In this post I talk about Markdown, and specifically why I started using it. Markdown is an easy way to write text that easily translates into HTML. According to its creator, John Gruber,

Markdown is a text-to-HTML conversion tool for web writers. Markdown allows you to write using an easy-to-read, easy-to-write plain text format, then convert it to structurally valid XHTML (or HTML).

Personally, I was about to create a Machine Learning projects portfolio and learning markdown and realizing it’s potential served two purposes:

  1. Creating and maintaining a website/blog: I decided to go for Jekyll themed website/blog to publish my projects as it seemed like an option with least programming overhead. Jekyll automatically converts regular markdown to a nice webpage.

  2. Programming in a publication ready notebooks: I, simulatenously started programming in an iPython notebook, Jupyter, which supports Markdown.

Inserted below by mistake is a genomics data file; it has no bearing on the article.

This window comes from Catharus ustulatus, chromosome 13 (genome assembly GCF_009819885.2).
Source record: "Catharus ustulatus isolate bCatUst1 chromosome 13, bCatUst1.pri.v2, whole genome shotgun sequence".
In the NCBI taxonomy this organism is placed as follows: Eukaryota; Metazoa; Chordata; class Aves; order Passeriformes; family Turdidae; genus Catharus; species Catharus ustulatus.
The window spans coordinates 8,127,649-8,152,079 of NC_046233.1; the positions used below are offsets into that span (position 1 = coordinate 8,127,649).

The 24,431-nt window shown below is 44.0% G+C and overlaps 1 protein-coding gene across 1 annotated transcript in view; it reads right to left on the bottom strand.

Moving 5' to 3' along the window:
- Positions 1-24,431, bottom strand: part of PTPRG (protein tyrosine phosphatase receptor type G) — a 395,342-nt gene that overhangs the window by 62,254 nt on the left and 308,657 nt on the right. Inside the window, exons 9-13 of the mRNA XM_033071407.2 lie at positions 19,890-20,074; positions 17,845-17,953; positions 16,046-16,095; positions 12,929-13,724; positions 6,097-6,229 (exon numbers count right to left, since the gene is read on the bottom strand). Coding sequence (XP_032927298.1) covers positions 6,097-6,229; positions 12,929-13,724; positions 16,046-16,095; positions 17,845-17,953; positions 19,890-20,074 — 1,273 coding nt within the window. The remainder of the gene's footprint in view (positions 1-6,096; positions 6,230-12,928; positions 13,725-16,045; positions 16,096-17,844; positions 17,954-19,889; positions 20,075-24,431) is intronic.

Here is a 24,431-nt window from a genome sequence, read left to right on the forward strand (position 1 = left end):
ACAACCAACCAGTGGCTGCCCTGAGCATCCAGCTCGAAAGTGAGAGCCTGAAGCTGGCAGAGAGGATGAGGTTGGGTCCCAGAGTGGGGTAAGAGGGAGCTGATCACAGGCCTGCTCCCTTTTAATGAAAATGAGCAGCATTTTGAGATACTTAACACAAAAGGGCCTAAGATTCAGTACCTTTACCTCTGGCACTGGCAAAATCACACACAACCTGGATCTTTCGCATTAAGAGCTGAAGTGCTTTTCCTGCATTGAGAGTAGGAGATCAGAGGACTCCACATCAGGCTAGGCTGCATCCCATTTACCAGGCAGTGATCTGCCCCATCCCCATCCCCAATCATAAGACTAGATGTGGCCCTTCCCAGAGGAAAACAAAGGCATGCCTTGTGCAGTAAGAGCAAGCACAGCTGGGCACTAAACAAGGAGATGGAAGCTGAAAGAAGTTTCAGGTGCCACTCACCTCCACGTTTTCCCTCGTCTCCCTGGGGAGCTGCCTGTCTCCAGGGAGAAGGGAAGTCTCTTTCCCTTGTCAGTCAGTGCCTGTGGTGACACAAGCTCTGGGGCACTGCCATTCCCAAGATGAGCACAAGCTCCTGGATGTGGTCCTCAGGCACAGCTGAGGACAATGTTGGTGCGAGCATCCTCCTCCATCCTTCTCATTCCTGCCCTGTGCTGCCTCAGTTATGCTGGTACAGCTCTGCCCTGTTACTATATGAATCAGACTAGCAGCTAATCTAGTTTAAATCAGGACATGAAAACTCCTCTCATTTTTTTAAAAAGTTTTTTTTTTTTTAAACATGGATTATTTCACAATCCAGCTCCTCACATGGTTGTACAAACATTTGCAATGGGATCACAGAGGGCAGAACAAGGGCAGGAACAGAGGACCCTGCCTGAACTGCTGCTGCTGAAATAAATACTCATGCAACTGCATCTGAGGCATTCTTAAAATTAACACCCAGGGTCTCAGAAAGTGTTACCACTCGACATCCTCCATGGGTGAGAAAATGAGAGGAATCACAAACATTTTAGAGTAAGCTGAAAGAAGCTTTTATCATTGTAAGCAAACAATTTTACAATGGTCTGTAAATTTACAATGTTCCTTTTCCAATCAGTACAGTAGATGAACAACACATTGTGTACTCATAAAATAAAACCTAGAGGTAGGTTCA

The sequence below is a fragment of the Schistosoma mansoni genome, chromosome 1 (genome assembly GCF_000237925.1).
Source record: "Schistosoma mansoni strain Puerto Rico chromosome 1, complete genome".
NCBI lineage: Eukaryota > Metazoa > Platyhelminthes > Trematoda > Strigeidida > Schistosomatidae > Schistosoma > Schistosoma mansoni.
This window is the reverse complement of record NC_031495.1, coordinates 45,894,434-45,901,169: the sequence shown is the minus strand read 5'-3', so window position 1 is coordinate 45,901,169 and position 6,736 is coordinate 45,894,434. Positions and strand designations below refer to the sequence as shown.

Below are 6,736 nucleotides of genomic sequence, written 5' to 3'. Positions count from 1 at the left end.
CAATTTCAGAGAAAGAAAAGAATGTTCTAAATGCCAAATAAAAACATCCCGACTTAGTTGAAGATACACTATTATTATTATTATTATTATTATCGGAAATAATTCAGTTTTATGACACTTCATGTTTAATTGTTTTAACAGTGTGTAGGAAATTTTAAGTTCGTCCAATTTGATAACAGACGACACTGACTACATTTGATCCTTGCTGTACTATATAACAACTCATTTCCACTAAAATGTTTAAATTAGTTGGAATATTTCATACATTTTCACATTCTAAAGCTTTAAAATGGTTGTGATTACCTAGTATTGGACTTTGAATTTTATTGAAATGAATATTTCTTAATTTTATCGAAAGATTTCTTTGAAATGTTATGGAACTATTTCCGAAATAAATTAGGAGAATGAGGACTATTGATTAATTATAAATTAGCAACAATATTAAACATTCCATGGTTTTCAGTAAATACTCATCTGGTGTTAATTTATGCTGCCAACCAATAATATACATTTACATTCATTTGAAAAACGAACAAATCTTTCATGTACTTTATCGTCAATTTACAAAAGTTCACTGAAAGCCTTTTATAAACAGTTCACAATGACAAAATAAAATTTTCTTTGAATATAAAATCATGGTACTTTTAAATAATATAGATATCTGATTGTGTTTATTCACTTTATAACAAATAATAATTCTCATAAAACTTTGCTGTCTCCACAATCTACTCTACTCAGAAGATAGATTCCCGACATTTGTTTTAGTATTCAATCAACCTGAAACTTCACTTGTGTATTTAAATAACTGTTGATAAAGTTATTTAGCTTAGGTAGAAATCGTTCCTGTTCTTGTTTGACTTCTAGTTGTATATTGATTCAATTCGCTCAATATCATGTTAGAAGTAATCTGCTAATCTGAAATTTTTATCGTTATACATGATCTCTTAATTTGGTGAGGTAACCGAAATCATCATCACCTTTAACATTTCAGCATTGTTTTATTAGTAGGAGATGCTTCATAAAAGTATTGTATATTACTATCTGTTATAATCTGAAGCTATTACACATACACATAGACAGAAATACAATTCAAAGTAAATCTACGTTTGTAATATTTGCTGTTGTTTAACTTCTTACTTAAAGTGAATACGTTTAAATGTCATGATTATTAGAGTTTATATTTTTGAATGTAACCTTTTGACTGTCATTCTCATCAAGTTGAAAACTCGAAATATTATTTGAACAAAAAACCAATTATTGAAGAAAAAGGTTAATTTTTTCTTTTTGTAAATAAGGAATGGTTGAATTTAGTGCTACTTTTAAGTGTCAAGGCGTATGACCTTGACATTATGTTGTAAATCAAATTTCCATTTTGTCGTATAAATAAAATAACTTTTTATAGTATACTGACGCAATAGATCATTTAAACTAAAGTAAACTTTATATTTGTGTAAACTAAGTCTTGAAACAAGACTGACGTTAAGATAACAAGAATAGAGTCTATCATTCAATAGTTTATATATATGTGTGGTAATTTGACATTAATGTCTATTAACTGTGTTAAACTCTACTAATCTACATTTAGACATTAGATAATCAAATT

The following two resources were enough for me to get started with markdown:

  • 5 mins on Interactive markdown tutorial: it covers most of the beginner level formatting.

  • 20 mins on this blog: beginner to advance level formatting.
  • Prose has advanced support for Jekyll sites and markdown content.

Below, I have documented some of the basic formatting options in markdown!

  • Here is some bold text

  • Here’s a simple table:

Number Next number Previous number
Five Six Four
Ten Eleven Nine
Seven Eight Six
Two Three One
  • here’s picture of a yummy crepe

Crepe

  • Here’s a code chunk:
var foo = function(x) {
  return(x + 5);
}
foo(3)
  • And here is the same code with syntax highlighting:
var foo = function(x) {
  return(x + 5);
}
foo(3)
  • And here is the same code yet again but with line numbers:
1
2
3
4
var foo = function(x) {
  return(x + 5);
}
foo(3)

I hope this was helpful to anyone who is thinking of getting started with markdown!